Tourism is one of the fastest growing industries in the world. A consequence of easy and cheap global travel is an increase in the reported sexual exploitation of children in tourist destinations. Conference sessions will attempt to answer questions such as: What are the forces that shape the current patterns of commercial sexual exploitation of children relating to tourism? What are the factors that lead to children being trafficked and what international and local institutions need to be engaged in prevention? And, how does child sex trafficking take place in different regions of the world and how are solutions being tailored to address regional specifications of the problem?
"This conference will help us identify ways we can work together to stop sexual exploitation of children in tourist destinations," states Barbara Frey, director of the Human Rights Program at the University of Minnesota. "We need to build serious roadblocks to the demand for children in the sex trade while addressing the root causes that push children into these horrific forms of exploitation."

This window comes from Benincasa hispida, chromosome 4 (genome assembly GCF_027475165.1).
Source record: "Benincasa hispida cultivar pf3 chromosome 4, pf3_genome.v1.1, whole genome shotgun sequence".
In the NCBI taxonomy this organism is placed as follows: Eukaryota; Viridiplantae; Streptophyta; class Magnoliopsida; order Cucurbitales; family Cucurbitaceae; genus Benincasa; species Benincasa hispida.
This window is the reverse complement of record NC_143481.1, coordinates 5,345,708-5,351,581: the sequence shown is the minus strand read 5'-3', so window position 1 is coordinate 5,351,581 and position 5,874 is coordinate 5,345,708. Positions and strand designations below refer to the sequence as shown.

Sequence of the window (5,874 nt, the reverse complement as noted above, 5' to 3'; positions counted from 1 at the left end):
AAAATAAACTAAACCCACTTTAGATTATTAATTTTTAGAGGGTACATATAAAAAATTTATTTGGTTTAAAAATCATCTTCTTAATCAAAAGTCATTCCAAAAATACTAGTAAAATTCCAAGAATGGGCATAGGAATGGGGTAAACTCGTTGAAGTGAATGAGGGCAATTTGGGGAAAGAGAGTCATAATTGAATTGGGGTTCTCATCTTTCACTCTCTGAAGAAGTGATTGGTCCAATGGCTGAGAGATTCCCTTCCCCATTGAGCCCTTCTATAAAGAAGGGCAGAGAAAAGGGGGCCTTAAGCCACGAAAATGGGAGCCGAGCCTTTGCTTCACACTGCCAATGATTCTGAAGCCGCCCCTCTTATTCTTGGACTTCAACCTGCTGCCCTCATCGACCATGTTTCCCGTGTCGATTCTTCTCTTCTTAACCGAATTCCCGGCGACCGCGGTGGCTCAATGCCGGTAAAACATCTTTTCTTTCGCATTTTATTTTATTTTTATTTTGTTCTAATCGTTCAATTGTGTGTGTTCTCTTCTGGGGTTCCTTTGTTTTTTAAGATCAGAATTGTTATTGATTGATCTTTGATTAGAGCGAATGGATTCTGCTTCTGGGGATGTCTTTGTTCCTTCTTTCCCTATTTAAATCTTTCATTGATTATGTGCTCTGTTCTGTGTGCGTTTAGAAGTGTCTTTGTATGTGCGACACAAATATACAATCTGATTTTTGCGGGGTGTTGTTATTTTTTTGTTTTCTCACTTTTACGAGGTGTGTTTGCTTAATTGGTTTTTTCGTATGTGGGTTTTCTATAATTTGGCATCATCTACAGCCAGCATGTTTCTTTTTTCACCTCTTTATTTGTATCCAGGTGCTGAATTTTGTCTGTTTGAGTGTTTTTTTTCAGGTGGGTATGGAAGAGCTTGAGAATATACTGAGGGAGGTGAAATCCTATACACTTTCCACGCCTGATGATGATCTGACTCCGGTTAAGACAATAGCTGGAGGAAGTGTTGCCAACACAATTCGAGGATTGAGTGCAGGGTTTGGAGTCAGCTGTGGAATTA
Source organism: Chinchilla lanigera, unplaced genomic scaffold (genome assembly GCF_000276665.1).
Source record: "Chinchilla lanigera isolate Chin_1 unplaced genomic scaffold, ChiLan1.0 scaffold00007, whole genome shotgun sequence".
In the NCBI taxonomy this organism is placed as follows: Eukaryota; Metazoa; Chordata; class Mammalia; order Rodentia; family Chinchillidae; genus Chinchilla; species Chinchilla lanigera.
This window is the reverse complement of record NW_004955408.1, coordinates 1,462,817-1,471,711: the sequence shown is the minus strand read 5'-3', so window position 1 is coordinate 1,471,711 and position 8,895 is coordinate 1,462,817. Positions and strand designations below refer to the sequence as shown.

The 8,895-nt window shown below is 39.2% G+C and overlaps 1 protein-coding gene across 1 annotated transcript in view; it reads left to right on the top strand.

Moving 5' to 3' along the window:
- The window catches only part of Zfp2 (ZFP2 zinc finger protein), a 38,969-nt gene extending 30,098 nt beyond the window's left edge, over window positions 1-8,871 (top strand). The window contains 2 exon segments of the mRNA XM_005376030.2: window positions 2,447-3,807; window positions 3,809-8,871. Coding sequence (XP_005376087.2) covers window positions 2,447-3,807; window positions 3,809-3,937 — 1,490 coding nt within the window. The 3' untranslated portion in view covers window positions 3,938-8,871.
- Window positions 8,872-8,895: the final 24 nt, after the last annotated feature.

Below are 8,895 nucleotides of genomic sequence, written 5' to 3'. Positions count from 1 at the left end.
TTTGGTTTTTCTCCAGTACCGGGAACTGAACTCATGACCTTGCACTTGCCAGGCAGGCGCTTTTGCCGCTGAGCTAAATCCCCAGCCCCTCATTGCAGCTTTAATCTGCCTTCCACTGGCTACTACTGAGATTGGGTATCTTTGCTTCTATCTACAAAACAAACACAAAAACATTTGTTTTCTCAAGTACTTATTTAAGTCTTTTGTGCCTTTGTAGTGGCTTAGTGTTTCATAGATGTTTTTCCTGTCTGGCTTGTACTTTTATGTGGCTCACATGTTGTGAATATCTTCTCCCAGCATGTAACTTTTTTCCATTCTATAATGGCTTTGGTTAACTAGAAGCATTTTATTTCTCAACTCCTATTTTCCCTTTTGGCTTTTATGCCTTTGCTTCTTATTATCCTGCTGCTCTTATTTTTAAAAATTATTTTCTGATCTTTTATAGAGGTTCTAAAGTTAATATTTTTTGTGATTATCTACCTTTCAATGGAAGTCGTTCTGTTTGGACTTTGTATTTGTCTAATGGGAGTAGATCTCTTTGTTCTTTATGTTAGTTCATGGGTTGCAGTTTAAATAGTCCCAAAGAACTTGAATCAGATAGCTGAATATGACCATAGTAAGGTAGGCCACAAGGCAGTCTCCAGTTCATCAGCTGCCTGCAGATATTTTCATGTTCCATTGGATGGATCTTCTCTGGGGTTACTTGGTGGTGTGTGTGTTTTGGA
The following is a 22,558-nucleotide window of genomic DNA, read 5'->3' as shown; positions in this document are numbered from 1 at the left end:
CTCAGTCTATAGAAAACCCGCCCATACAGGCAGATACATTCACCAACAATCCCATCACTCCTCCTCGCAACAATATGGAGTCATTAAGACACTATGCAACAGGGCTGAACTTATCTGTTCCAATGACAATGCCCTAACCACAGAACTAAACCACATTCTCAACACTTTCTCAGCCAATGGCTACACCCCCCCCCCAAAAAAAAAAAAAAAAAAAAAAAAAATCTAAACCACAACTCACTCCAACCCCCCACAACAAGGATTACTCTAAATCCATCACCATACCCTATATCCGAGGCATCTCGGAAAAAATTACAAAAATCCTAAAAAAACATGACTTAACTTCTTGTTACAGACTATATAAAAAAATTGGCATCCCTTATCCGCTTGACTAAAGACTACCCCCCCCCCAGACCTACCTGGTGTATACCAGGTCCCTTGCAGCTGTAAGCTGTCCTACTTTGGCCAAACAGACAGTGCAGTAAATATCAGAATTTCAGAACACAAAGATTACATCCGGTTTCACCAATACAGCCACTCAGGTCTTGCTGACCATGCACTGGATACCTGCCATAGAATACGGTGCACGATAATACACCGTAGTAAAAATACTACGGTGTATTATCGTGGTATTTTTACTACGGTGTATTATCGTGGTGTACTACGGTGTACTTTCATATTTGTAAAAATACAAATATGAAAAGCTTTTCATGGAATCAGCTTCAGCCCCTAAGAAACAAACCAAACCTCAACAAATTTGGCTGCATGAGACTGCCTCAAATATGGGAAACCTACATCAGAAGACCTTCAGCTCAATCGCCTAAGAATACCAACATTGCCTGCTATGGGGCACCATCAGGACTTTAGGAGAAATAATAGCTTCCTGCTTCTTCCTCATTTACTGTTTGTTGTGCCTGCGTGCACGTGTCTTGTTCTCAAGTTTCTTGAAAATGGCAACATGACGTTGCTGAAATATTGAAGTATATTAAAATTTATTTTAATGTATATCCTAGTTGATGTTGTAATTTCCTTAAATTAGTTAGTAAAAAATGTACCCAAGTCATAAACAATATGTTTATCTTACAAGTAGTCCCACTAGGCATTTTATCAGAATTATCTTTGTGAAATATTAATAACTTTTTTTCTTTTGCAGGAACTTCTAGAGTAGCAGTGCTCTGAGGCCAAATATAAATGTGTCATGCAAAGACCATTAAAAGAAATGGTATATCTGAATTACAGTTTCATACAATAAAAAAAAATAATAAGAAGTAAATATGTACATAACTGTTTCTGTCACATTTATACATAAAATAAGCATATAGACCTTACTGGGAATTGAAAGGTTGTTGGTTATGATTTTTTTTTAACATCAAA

In addition to examining ways the travel and tourism industries can combat child sex trafficking, a major goal of the conference is to create collaborative initiatives with other sectors, including government, academia and non-profit organizations to end these violations.
Frey and others are available for interviews prior to the conference. For more information about the conference call (612) 624-8038 or visit the Web site hrp.cla.umn.edu.
Last reviewed: By John M. Grohol, Psy.D. on 21 Feb 2009
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